Last two years described as ‘bloodiest’ by officials
Parents who have lost children experience depression, anxiety, stress
Families must go through different stages of grief before starting healing process, therapist says
First in a three-part series. Ana B. Ibarra’s reporting on community violence and its effects on health was undertaken as a fellow of the California Health Journalism Fellowship at USC’s Annenberg School of Journalism.
She lay on her bedroom floor, face down, frozen. She remembers counting at least 10 gunshots.
This wasn’t the first time Desiree Parreira had heard gunshots, but it was the closest to her home. The incident happened earlier this summer, she said, just a short distance from her bedroom in an alley behind her Broadway Avenue apartment in Atwater.
She called out to her 7-year-old son, ordering him to get on the ground. He did as he was told.
She heard yelling and footsteps. Minutes later, the alley was clear, as if nothing had ever happened.
Parreira’s greatest fear is losing a child to a bullet – again.
She doesn’t know if she could handle all the pain and turmoil that comes with losing a loved one to street violence once more.
On March 31, 2013, Parreira lived a parent’s worst nightmare when her 16-year-old daughter, Samantha, was shot and killed at a house party in Atwater.
Parreira remembers waking up that Easter Sunday to a knock on her door. Merced County sheriff’s detectives told her Samantha was in critical condition at a Modesto hospital.
Samantha had been shot in the chest, and a bullet was lodged in her spine.
“I sat there and held her hand, cleaned blood out of her ears and nose,” she said. “It’s a pain that I never want any mother or father to have to experience.”
A little before noon that day, Samantha was taken off life support. She stopped breathing at 12:05 p.m.
Spike in violent crime
Parreira’s experience sparked uneasiness, depression, anxiety and resentment, but she knows that in a county where violence is on the rise, she can’t be the only one who feels this way.
DEPRESSION, I HAVE IT; I HIDE IT. I DON’T WANT PEOPLE FEELING SORRY FOR ME BECAUSE MY DAUGHTER IS GONE.
Desiree Parreira, mother of homicide victim Samantha Parreira
Samantha’s death was one of three that night at the same party, and one of 30 homicides in Merced County in 2013 – a record at that time.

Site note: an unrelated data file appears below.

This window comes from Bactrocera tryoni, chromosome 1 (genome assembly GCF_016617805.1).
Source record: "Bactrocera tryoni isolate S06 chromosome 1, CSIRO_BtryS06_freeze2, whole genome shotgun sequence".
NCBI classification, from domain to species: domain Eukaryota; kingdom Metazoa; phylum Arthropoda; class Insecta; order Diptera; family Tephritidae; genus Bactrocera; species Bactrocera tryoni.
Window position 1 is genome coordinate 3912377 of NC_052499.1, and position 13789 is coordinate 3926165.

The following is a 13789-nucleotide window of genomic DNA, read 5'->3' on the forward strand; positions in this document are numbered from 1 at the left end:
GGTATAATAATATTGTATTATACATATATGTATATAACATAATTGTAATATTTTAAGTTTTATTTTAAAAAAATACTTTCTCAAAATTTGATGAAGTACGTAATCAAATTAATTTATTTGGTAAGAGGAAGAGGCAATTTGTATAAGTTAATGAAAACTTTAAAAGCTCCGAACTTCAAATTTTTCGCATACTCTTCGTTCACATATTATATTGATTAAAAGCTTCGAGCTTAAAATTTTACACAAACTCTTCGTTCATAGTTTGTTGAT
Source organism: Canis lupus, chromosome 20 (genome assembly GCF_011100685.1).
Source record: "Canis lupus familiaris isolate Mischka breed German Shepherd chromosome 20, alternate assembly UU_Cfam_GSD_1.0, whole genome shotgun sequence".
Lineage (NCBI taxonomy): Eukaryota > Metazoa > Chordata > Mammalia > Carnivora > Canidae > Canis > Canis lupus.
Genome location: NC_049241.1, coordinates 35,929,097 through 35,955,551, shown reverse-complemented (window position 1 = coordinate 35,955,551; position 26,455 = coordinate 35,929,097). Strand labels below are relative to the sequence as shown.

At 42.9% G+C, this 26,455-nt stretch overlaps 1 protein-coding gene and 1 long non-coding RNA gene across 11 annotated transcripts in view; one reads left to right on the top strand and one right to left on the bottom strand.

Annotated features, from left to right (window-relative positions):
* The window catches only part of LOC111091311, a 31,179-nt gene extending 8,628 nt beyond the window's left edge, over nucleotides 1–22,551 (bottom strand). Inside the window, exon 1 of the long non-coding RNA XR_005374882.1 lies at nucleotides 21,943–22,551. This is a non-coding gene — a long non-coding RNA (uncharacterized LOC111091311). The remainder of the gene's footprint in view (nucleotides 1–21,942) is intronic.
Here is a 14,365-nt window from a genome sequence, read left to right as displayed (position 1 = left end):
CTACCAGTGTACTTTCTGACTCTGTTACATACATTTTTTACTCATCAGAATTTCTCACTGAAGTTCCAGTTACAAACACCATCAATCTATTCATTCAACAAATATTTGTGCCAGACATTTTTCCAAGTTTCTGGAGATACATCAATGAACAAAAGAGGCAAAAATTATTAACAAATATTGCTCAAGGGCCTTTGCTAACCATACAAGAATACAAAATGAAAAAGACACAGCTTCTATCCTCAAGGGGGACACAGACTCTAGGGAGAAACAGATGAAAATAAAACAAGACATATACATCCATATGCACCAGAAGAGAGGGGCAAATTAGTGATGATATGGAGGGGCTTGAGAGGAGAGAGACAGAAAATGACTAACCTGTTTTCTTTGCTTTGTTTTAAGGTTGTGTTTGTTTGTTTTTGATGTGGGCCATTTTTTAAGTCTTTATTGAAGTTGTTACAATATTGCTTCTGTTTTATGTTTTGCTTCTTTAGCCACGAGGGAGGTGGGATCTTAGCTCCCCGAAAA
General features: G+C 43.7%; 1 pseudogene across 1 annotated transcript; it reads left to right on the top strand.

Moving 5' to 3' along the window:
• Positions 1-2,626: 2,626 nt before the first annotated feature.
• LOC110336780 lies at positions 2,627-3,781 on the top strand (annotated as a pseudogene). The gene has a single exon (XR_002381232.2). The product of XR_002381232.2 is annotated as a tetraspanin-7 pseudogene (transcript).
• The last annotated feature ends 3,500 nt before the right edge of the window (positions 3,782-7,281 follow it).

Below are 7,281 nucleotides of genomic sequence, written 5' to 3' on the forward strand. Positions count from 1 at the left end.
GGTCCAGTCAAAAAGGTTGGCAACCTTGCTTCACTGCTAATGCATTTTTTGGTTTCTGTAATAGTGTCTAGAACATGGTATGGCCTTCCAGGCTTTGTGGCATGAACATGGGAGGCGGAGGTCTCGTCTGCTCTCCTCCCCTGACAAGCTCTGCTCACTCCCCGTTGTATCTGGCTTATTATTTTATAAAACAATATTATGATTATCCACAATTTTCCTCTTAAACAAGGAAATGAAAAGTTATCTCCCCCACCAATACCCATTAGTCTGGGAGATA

That number was trumped last year, when the county recorded 32 homicides. Based on the county’s estimated population of 255,793, that is equivalent to 12.51 homicides per 100,000 people.
The state average is 4.6 homicides per 100,000 people, according to the California Department of Justice. The national average is 4.5 homicides per 100,000 people.
In 18 of last year’s cases, the victims were between 15 and 29 years old, according to the Merced County coroner.
“The last two years have been the bloodiest in Merced County’s history, with more than 60 homicides,” District Attorney Larry Morse II said in May after a five-month investigation resulted in the arrest of 75 gang members.
“Even more disturbing is that it comes at a time when violent crime in California has been reaching historic lows,” he said. “We’ve been moving in a bad way against the tide.”
Effects from this violent wave carry vast and often unspoken consequences in a community that sees far more than its share of brutality.
A parent’s grief
Parreira is numb to the statistics. They don’t mean much to her now. All she knows is that she wakes up every morning without her daughter.
“It’s like someone reaches in your chest and pulls out your heart, squeezes all the life out of it, sticks it back in there and expects you to go on,” Parreira said.
Merced residents Diane Reis and Robert Fisher lost a son, Matthew, the same night Samantha was killed.
According to a report filed by Merced County sheriff’s detectives, Matthew Fisher, 19, and Samantha were sitting together on a bench in the backyard of the Westside Boulevard house when two suspected gang members approached and fired.
Samantha screamed and she and Matthew fell forward, clutching their chests, the report said.
About nine months after Matthew’s death, his brother, Marcus Fisher, 21, was gunned down at a New Year’s party in Merced.
“It was devastating. We (were) just rebuilding from Matt,” Robert Fisher said. “It took us back to zero, knocked us off our feet again.”
Some days are harder than others. Reis and Fisher said they lean on each other and their two remaining children to keep themselves from sinking into depression. Reis said since the death of her two boys it has become difficult to concentrate on anything else.
She feels angry and tired.
WE’VE BEEN MOVING IN A BAD WAY AGAINST THE TIDE.